On 23. feb. 2014, at 12:34, Sebastian Rahtz wrote:
> On 23 Feb 2014, at 09:51, Řyvind Eide <[log in to unmask]> wrote:
>> "real person who live or are assumed to have lived."
> i wonder what to say about Ossian (http://en.wikipedia.org/wiki/Ossian). He is
> assumed nowadays to be an invention of James Macpherson, but it is just
> possible that he did actually live. if he is a <persona> of McPherson, he
> certainly has his own prosopography.
We can never now for sure. Our knowledge about the past is always limited and fragmented (as all our knowledge). But in an information system we can choose to make a definition of a real person and a definition of a fictitious person, and then go on to classify our representations of persons accordingly. Then we are not claiming that we know that Ossian was a real person, what we claim is that he is treated as a real person in our system. Based on that we can go on to reason about facts in the system, and for instance conclude that if two statements puts him in two different places at the same time one of the statements must be false, depending on distance between places and possible travel speed.
If we on the other hand claim that Ossian is a fictitious person then such a claim about the falseness of the statement cannot be made. A fictitious person can very well be at two different places at the same time, travel very fast, etc.
Differentiating between real and fictitious persons is necessary in most museums information systems. However, if I would encode a work of fiction in TEI, I would be very wary to make any statement about the real existence of persons named in the work. I may conclude that a specific work of fiction is constituted in such a way that person names can be taken a references to real persons, but I would surely not establish that as a general rule for fiction. Thus, having a person element in TEI that I can use while being agnostic about the ontological status of the entities I model with it makes a lot of sense.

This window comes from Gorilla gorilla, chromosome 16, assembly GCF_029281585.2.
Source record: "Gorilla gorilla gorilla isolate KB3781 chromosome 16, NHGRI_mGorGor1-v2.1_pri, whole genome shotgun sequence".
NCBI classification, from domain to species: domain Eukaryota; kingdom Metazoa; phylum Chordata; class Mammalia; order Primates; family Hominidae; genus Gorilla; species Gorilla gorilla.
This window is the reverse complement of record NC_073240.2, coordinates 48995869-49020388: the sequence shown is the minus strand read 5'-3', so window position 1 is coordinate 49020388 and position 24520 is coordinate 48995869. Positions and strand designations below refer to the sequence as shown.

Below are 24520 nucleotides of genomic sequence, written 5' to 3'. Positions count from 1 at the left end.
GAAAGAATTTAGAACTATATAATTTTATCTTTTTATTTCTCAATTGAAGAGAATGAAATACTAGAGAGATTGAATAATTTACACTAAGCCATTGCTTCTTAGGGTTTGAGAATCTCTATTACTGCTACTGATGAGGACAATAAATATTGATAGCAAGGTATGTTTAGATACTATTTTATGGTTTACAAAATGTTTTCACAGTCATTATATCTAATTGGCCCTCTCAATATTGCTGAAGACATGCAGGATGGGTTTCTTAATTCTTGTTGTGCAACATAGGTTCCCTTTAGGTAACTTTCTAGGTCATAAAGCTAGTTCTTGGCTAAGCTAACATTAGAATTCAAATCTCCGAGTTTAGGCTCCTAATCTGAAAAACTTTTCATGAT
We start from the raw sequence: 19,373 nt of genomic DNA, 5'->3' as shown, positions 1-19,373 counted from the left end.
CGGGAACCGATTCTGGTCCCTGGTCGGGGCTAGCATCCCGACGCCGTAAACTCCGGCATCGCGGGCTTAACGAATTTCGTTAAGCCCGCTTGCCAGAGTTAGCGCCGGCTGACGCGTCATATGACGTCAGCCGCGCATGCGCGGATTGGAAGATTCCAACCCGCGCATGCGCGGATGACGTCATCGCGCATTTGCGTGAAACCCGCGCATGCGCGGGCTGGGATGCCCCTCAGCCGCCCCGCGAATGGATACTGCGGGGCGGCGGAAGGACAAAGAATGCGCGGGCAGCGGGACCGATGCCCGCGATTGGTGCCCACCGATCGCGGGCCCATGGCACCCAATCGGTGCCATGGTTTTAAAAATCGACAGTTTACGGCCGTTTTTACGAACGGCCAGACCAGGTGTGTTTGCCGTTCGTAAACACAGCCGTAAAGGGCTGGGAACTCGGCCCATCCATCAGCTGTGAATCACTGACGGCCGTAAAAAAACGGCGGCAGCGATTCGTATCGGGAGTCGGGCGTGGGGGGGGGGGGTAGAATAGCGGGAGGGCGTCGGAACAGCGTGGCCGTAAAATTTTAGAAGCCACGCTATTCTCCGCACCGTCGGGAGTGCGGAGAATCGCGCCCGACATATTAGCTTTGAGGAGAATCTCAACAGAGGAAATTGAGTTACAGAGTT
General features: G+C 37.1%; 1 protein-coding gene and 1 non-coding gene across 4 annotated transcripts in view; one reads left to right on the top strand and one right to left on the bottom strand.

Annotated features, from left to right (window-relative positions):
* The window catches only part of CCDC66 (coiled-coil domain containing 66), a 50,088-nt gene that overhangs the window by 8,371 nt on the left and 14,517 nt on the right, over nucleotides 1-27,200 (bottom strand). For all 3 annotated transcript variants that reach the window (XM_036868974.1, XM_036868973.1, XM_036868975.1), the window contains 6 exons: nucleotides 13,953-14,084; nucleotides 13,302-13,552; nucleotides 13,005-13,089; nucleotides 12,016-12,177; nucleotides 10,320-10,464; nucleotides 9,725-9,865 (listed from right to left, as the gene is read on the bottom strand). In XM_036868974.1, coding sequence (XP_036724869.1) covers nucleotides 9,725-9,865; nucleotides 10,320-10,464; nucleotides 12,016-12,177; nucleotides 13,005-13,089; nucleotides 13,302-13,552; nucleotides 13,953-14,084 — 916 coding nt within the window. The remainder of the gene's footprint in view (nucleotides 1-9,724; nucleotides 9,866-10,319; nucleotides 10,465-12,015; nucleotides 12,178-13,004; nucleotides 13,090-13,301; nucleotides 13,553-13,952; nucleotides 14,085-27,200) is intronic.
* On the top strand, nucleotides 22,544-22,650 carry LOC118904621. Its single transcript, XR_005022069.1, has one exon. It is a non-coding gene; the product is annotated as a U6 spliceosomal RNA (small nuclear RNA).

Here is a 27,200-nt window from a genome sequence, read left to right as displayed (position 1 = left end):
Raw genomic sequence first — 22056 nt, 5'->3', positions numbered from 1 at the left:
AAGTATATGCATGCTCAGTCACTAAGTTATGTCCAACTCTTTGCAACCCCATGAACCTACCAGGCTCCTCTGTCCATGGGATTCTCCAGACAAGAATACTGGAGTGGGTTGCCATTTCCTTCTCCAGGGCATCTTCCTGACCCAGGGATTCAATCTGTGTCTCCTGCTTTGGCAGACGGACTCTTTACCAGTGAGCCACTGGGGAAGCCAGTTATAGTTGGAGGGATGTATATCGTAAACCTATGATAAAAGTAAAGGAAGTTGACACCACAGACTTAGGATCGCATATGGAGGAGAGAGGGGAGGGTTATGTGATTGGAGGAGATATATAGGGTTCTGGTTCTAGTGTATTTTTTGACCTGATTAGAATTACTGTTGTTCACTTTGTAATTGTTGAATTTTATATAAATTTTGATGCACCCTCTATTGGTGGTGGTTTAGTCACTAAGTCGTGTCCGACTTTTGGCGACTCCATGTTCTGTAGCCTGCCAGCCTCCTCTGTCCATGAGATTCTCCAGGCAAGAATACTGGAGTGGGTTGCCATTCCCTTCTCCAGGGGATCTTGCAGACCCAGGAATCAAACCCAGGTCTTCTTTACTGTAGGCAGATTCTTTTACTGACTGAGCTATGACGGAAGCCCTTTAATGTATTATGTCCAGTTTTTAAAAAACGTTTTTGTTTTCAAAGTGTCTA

Different purposes, different modelling languages.
If I make a prosopography of real people I also make the implicit claim that every person I include in that prosopography has lived or lives. That claim may very well be false, of course. But that is at another level. We are not talking about actual truth here, but rather about truth claims. As such they can be examined, but we will never know for sure.
> I am happy with that set of “people” which FRBRoo defines F38 Character to
> describe, but I dont think it covers those “people” who do _not_
> "exhibit properties that would be inconsistent with a real person”.
> I don’t think one could easily say what distinguishes Bilbo Baggins
> as a “real” person from (say) Tarquinus Superbus, from Romulus,
> and from Augustus.
Why not? "as characters they may exhibit properties that would be inconsistent with a real person or group". Surely, "may" is one of the words the English keep themselves with to give foreigners a hard time, but signals a possibility? They do not have to exhibit properties which are inconsistent, but being concepts, they are free to do so -- which you are, I am sorry to say, not.
I surely do not KNOW that you are real and Bilbo Baggins is not, any more than I know that the world exists. But I can easily claim that you are real and he is not, and I can sustain that claim with a lot of evidence.